Seasonal cuisine

Lento Restaurant’s farm-to-table menu is locally sourced and inspired
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Caitlin McGrath
Tuesday night at Lento is “oyster night,” with $1 and $2 selections

Everything there is to love about the Rochester food scene is present at Lento, an understated, farm-to-table restaurant in the colorful Village Gate Square in the Neighborhood of the Arts.

Hand-lettered on a chalkboard, there’s a list of organic farmers and small batch producers recognizable from weekend forays to farmers markets. Coffee, cheese, and cocktails are made by niche, pint-sized shops that continue to pop up in the region. Meats and greens come from the abundant farms that surround Rochester, freshly chopped and prepared in the kitchen.

Lento—as its Italian name suggests—is “slow food,” an act of resistance against the mass-processed, mass-marketed offerings of America’s strip malls and food courts.Though not an overt follower, Lento is a kindred spirit to the international Slow Food Movement that started in Italy almost thirty years ago to promote traditional preparations of ingredients harvested from the local ecosystem.

Lento’s chef and owner, Art Rogers, opened his restaurant in 2007. The Rochester native had previously worked with Melissa Kelly, chef of Primo, a two-time James Beard Award– winning restaurant in Rockland, Maine. “Her whole philosophy is ‘farm-to-table,’” Rogers says.“Primo owns a three-acre farm and raises its own pigs and chickens. Farm-to-table is about what’s local, and what’s fresh, what’s in season.”

The menu changes with the season and whatever happens to be available. Summer and autumn dishes are laden with fresh vegetables, but Rogers gets by in the winter with greens and tomatoes from nearby hydroponic farms and greenhouses. Venison shows up as a special on colder nights when he can source a side of deer.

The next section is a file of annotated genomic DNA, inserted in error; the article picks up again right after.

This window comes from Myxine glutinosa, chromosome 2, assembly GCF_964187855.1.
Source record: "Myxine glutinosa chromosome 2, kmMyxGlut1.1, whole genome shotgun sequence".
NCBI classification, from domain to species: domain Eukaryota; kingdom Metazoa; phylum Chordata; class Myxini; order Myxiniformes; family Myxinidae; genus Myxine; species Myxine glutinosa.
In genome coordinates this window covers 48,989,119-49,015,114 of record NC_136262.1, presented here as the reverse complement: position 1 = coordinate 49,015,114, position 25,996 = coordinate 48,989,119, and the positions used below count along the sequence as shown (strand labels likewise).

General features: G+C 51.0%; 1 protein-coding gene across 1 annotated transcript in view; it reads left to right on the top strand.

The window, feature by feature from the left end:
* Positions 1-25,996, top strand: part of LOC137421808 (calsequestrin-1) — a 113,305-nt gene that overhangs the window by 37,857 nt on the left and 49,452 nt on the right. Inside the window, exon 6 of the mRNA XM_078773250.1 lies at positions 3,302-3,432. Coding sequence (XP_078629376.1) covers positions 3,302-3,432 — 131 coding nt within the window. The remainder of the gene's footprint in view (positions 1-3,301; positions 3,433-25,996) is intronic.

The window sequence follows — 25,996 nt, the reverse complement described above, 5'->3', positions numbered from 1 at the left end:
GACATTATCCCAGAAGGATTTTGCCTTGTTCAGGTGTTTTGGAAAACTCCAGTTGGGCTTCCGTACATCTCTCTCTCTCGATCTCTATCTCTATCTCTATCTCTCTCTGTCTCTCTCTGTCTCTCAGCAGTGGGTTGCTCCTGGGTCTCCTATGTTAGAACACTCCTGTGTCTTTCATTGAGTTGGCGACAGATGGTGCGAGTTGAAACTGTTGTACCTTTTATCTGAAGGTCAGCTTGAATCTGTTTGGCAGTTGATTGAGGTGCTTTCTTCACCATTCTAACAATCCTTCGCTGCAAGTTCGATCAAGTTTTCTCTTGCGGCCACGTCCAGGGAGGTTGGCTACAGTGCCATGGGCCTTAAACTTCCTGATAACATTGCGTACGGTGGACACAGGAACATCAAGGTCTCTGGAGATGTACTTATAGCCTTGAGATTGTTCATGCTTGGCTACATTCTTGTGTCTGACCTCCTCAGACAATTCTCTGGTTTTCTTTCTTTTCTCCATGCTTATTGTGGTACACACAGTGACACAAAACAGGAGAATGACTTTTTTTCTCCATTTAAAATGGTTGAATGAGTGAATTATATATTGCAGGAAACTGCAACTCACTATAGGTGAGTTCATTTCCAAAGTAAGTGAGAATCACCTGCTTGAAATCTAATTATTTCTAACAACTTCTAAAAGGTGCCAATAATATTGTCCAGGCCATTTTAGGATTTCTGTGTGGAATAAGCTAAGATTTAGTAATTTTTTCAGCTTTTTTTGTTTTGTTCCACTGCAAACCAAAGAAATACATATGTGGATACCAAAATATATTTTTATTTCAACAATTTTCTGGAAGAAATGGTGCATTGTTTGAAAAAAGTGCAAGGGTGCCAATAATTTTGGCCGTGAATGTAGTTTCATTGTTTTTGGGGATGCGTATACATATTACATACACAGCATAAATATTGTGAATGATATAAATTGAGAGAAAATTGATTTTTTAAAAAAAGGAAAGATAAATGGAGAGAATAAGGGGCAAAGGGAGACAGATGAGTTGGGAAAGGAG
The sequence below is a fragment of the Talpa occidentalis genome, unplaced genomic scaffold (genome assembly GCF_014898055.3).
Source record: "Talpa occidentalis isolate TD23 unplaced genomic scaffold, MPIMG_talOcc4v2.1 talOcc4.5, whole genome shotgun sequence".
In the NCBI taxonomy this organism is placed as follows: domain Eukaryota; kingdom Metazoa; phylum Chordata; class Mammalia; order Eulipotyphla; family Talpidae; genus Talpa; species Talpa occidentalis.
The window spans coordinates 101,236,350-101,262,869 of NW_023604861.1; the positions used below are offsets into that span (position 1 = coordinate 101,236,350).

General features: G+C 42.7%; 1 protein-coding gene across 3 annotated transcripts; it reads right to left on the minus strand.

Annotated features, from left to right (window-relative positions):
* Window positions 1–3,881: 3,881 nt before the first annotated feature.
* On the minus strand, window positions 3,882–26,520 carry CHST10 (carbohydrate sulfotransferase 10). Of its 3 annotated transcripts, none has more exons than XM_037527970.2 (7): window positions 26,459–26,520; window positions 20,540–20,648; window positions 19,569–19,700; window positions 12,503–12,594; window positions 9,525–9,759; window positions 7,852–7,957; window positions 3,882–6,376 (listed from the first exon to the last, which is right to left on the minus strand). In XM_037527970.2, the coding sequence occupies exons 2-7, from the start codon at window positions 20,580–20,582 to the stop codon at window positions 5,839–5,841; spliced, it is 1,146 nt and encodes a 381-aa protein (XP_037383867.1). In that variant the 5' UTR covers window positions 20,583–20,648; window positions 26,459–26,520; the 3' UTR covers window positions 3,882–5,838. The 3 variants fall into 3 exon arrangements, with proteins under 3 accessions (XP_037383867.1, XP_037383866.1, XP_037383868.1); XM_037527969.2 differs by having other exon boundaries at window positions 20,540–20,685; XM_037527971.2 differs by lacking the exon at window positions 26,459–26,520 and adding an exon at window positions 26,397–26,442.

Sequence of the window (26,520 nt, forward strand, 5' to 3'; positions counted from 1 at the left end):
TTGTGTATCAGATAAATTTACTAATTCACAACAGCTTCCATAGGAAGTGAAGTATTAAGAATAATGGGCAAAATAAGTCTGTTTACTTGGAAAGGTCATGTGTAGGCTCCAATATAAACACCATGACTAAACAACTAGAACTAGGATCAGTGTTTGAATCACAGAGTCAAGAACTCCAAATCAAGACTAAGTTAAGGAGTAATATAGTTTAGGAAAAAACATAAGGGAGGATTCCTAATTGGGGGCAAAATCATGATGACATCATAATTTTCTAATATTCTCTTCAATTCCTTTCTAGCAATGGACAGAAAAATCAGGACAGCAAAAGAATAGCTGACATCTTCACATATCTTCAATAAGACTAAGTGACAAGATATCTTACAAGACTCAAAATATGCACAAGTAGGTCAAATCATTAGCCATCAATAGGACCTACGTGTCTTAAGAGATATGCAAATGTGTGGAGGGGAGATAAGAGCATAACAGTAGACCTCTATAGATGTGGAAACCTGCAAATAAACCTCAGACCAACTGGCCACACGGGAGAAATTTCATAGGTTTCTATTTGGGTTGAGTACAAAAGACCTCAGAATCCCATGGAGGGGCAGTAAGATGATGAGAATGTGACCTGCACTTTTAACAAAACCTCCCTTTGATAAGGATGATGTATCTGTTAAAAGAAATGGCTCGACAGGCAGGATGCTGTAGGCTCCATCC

Lento’s décor is industrial Americana. Bare factory beams are strung with salvaged window frames. Simple tables are dressed with burlap sandwiched beneath a sheet of Plexi-glass. Its menu is North America by way of France and Italy, with diversions into Asia. There are enough familiar dishes to please picky eaters—calamari, clam chowder, New York Strip—but adventurous eaters will want to try something entirely new.The element of surprise is the true joy in a restaurant like this.

Let’s start with oyster night, a taste of New England that Rogers brought back home with him.This unusual happy hour has made Tuesday the restaurant’s busiest night. A deft shucker stands behind a long trough of oysters on ice twisting open shells harvested a day or two ago from around the Northeast, Canada, and Washington State. Most only cost $1 a piece—a true inland bargain. Premium oysters are $2.

Like fine wines, oysters project the terroir—or perhaps the merroir—of their environment. The mineral composition of their native shoals and riverbeds, the saltiness of the water, and the typical diet of these filter-feeding bivalves combine to create a flavor distinct to each variety. Eschew the hot sauce and horseradish and let the seawater left in the shell be the only seasoning.The Blue Points of Connecticut are mild with notes of celery. The Katama Bays from Martha’s Vineyard are bold and salty.